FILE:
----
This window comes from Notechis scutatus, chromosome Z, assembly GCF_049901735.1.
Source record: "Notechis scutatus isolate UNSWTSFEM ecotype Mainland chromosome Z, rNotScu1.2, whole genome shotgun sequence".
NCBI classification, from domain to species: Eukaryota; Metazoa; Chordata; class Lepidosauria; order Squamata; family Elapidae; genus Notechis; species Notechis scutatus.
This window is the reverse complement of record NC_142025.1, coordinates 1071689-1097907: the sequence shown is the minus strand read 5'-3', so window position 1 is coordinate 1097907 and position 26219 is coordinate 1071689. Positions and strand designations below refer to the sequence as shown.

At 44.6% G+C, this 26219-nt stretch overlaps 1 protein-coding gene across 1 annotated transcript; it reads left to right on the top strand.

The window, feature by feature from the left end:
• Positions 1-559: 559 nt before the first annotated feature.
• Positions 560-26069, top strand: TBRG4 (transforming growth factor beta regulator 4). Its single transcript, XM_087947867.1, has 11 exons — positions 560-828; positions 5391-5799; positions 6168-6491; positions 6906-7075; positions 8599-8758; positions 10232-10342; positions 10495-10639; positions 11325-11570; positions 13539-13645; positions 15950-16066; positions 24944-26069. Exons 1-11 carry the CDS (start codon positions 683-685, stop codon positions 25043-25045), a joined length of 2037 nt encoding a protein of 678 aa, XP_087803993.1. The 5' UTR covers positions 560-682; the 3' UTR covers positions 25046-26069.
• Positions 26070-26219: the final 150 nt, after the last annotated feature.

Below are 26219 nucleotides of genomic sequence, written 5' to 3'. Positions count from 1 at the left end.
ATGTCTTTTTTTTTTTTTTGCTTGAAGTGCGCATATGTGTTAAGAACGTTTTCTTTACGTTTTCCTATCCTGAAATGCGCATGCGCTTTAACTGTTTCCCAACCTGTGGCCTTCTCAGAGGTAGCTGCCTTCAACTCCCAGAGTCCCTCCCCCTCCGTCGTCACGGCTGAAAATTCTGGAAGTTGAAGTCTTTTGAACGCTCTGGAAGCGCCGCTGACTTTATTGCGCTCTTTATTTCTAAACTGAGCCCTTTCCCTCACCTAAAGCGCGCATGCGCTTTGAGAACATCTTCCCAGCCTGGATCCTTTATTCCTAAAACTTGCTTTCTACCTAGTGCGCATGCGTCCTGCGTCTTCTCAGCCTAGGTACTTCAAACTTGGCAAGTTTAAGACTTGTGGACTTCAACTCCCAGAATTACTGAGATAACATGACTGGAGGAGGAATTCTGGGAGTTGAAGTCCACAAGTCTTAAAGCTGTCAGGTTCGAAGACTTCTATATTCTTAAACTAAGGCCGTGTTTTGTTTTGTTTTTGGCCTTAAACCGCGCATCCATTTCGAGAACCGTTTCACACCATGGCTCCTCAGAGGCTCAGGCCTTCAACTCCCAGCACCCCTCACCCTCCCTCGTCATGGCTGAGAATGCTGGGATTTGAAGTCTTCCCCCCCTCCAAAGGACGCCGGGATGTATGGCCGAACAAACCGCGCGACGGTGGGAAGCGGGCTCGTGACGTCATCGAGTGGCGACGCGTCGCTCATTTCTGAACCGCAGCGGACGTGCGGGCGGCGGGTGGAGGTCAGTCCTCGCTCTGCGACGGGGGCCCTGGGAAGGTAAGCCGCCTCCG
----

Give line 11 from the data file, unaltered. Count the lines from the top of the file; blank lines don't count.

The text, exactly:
ATGTCTTTTTTTTTTTTTTGCTTGAAGTGCGCATATGTGTTAAGAACGTTTTCTTTACGTTTTCCTATCCTGAAATGCGCATGCGCTTTAACTGTTTCCCAACCTGTGGCCTTCTCAGAGGTAGCTGCCTTCAACTCCCAGAGTCCCTCCCCCTCCGTCGTCACGGCTGAAAATTCTGGAAGTTGAAGTCTTTTGAACGCTCTGGAAGCGCCGCTGACTTTATTGCGCTCTTTATTTCTAAACTGAGCCCTTTCCCTCACCTAAAGCGCGCATGCGCTTTGAGAACATCTTCCCAGCCTGGATCCTTTATTCCTAAAACTTGCTTTCTACCTAGTGCGCATGCGTCCTGCGTCTTCTCAGCCTAGGTACTTCAAACTTGGCAAGTTTAAGACTTGTGGACTTCAACTCCCAGAATTACTGAGATAACATGACTGGAGGAGGAATTCTGGGAGTTGAAGTCCACAAGTCTTAAAGCTGTCAGGTTCGAAGACTTCTATATTCTTAAACTAAGGCCGTGTTTTGTTTTGTTTTTGGCCTTAAACCGCGCATCCATTTCGAGAACCGTTTCACACCATGGCTCCTCAGAGGCTCAGGCCTTCAACTCCCAGCACCCCTCACCCTCCCTCGTCATGGCTGAGAATGCTGGGATTTGAAGTCTTCCCCCCCTCCAAAGGACGCCGGGATGTATGGCCGAACAAACCGCGCGACGGTGGGAAGCGGGCTCGTGACGTCATCGAGTGGCGACGCGTCGCTCATTTCTGAACCGCAGCGGACGTGCGGGCGGCGGGTGGAGGTCAGTCCTCGCTCTGCGACGGGGGCCCTGGGAAGGTAAGCCGCCTCCG